How Dzongkha became the National Language.
It was in 1971 that the third King declared Dzongkha to be the national language. Of the 18 languages spoken in the country it is one of the few languages with a written script.
Before this declaration, visiting expertsi thought it to be the natural choice. “Already Dzongkha is used for many official purposes. A certain amount of official paper is cyclostyled in Dzongkha. Dzongkha is, I am informed, already understood by senior government officials all over the country and by many village headmen in East Bhutanii.”
Because of its written script, Dzongkha was a natural choice as the national language. “Except for differences of accent, spelling and grammar, Dzongkha maintains the basic standard set by Chöke [Classical Tibetan] and lends itself readily towards a written standardisationiii.”
Lhoyig-the Southern Script
Historically, Dzongkha script was known as Lhoyig. It literally means ‘Southern Script and was used in Bhutan for writing Chöke.
According to Bhutanese scholar Lam Nado, the origin of the script could be traced back to 8th century AD with the arrival of Guru Rinpoche (Padmasambhava) to Bhutan.
The Bhutanese scholar claims that at the time of the visit, there was no written language in the country. So the Tibetan scribe, Denma Tshemang developed a script called Lhoyig.
It is said the scribe had travelled to Bumthang as part of Guru’s entourage. The scribe is supposed to have written down some of the important preaching’s of his master and taught the Bhutanese how to read and write in the new script.
The scribe is a legend and oral stories in the Buddhist scholar world are told of how he could write numerous texts in a very short span of time.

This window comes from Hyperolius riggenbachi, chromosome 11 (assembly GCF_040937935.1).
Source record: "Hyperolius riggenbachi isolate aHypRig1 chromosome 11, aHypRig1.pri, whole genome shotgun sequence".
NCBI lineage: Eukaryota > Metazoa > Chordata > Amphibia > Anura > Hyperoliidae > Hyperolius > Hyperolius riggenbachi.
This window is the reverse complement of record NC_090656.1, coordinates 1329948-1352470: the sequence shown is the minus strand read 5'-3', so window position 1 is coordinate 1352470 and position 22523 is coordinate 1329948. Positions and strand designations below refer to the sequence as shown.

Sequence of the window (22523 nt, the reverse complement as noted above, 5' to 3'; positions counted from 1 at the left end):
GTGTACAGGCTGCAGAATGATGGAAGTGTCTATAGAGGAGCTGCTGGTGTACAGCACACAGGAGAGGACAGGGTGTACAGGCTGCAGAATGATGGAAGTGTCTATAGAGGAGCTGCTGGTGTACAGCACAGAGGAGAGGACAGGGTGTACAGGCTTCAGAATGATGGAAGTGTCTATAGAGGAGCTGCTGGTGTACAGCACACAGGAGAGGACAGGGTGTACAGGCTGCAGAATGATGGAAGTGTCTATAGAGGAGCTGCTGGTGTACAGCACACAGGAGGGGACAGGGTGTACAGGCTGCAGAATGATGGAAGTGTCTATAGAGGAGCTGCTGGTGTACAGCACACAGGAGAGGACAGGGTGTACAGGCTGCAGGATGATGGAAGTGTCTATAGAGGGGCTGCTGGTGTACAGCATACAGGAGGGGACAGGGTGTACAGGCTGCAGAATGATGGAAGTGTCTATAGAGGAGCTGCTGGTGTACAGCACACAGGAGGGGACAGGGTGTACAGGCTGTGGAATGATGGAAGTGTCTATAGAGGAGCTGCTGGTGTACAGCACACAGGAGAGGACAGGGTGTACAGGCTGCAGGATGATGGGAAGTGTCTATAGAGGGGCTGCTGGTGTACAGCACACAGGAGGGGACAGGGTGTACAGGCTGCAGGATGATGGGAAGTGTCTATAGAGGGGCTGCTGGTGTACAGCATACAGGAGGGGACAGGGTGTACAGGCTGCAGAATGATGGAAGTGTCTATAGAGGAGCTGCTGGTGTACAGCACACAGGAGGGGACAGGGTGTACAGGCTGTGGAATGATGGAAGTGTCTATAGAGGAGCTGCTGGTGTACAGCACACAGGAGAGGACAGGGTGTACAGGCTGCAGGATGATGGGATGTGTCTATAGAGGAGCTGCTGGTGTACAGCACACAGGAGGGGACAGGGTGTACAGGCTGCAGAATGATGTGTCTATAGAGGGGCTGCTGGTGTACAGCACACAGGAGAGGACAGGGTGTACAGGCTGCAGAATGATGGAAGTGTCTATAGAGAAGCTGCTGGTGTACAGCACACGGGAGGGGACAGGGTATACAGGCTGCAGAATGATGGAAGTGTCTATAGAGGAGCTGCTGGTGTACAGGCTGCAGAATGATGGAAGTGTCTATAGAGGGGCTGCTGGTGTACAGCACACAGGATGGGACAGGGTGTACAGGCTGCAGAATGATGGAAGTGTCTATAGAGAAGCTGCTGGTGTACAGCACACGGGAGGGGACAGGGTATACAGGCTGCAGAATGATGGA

According to late Lam Nado, the legend wrote down the majority of the terma, or hidden treasures, which were then concealed in Bhutan. All of these texts were recorded in the then new Dzongkha script.
“Moreover, the manuscripts found at Dunhuang appear to bear the same similarity to the Dzongkha script of today as those of Denma Tsemangiv.”
Lhoyig is different from the ‘Ucen script used for Classical Tibetan. The simpler form of Lhoyig is Juyig and this is used for ordinary correspondence. The Dzongkha Development Commission supports Juyig as the Dzongkha script.
“Between the form of writing used by Denma Tsemang and the actual Dzongkha script in use today, there is a striking similarity.” Lam Nado said,
“This can be used as evidence that the writing of Denma Tsemang is the model from which today’s Dzongkha script originated.”
The Dzongkha script differs only slightly from the ancient Tibetan script used for writing Chöke. “It seems, therefore, that the difference between ‘Ucen (formal script) and ‘Ume (cursive script) did not exist when the Tibetan alphabet was invented, and that the ‘Ume script resulted from the quick handwriting style of ‘Ucen lettersv.”
The different Tibetan scripts such as ‘Ucen, ‘Ume, Lentsa and Wartu are basically variants of the same Tibetic writing system as the ‘Southern Script’.
George van Driem pointed out that essentially the same script was also used in the tenth century to write Classical Tibetan in the northerly Tangut kingdom. Lhoyig is therefore not really a southern script. Lhoyig is not a language, but a script.
Voice of the Fort
The language spoken in the Dzongs, which served as administrative centres, came to be known as Dzongkha or the voice of the fort. In this way Dzongkha came to be used throughout the country as the language of government. The tongue resembles the vernacular speech of Punakha, where the head of the government was based.
Linguistically, Dzongkha belongs to the Tibeto-Burman language family. It is similar to the Dranjoke language spoken in Sikkim and bears resemblance to the J’umbi dialect once spoken in the Chumbi valley of Tibet. It is more distantly related the language spoken in central Tibet.
Dzongkha is today widely spoken and is taught in schools as a language where the medium of instruction is in English. The native speakers inhabit eight dzongkhagsvi. The other widely spoken languages are Lhotshampa in the southern districts and Tshangla in the eastern districts.
Tshangla speakers inhabit east Bhutan, and have no prejudice against the language spoken in West Bhutan. “There is little linguistic nationalism in East Bhutan and therefore no strong or widespread prejudice against Dzongkhavii.”
“It is against this linguistic background that when five-year economic and social development plans were launched to modernize the country two decades age , the Royal Government decided to develop Dzongkha as a modern languageviii.”
Contributed by Tshering Tashi